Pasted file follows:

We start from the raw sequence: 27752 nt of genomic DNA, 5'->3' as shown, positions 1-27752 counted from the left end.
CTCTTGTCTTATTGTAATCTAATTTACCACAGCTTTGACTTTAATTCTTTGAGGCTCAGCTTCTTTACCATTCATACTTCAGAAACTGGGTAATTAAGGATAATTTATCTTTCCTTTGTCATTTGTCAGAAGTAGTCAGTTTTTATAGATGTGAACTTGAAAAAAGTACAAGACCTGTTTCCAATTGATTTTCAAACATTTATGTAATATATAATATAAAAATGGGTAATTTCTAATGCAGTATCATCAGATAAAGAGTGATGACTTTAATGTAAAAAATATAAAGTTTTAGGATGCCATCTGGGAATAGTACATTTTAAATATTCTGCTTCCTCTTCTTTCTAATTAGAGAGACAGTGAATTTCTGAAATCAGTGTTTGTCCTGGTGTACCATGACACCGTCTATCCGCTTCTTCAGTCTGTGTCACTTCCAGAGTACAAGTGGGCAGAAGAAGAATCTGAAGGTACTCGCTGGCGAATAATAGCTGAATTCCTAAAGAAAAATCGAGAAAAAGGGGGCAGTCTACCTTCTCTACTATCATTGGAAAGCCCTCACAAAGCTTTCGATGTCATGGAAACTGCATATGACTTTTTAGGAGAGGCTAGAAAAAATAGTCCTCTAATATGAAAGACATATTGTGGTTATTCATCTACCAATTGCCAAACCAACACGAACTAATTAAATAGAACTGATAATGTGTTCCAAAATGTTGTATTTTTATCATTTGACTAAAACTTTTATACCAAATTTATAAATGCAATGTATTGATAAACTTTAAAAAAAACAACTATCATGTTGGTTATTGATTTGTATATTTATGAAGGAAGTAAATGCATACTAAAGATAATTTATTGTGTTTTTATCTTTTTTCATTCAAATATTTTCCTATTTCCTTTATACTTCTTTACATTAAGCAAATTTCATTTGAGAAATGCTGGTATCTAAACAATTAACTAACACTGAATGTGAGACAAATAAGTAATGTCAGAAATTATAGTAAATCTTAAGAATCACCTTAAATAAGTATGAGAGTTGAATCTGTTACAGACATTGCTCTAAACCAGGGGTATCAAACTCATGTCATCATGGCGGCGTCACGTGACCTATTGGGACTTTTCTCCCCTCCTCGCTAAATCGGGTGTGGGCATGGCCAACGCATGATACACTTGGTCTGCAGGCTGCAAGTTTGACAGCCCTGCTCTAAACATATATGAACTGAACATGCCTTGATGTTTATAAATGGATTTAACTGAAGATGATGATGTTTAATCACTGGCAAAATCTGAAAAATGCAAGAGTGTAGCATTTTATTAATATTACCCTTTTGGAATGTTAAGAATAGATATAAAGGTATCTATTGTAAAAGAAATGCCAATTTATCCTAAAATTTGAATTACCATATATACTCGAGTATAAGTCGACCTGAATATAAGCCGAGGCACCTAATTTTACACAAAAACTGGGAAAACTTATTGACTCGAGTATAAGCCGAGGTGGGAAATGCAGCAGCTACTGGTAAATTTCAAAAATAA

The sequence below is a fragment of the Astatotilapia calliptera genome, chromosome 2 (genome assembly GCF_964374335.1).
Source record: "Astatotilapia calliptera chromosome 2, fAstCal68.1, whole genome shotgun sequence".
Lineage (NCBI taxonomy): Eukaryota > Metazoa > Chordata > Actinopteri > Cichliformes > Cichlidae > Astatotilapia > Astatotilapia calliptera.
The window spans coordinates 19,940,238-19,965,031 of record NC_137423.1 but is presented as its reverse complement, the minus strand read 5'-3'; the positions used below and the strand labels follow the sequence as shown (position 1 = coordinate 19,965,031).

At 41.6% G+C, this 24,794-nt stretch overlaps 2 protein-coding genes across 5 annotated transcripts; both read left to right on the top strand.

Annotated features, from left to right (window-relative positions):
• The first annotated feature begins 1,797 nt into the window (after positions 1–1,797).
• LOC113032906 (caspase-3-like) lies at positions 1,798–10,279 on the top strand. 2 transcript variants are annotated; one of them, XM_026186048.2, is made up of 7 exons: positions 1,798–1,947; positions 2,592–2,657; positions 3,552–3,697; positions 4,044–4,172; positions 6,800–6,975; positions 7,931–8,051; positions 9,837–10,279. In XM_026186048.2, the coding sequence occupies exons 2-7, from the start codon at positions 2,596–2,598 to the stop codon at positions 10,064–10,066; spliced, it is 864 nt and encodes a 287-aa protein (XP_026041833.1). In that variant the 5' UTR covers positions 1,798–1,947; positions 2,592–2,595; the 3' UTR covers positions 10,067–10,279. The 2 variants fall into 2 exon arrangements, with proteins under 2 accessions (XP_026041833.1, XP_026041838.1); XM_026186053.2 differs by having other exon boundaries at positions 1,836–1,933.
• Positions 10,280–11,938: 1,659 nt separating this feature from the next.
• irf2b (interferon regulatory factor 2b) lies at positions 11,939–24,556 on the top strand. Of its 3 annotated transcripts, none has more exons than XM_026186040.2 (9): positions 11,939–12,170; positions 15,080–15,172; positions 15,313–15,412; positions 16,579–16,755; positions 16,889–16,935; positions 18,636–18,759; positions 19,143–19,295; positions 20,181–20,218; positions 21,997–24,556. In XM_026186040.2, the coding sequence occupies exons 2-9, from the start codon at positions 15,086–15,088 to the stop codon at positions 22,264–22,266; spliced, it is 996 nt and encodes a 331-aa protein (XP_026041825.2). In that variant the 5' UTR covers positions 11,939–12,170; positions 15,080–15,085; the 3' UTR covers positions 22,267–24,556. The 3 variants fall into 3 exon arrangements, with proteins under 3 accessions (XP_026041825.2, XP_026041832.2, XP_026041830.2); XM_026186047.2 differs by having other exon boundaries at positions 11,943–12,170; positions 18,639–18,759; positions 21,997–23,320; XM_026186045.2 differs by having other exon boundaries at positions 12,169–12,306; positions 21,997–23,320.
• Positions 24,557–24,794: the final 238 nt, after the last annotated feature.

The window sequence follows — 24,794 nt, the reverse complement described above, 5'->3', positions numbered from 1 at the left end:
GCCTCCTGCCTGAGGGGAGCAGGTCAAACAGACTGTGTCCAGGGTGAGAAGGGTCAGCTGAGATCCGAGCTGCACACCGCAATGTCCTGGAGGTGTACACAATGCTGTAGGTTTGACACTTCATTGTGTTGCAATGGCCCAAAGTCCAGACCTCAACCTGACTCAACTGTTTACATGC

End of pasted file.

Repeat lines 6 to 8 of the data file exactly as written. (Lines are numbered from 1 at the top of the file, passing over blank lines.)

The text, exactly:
The window spans coordinates 19,940,238-19,965,031 of record NC_137423.1 but is presented as its reverse complement, the minus strand read 5'-3'; the positions used below and the strand labels follow the sequence as shown (position 1 = coordinate 19,965,031).

At 41.6% G+C, this 24,794-nt stretch overlaps 2 protein-coding genes across 5 annotated transcripts; both read left to right on the top strand.

Annotated features, from left to right (window-relative positions):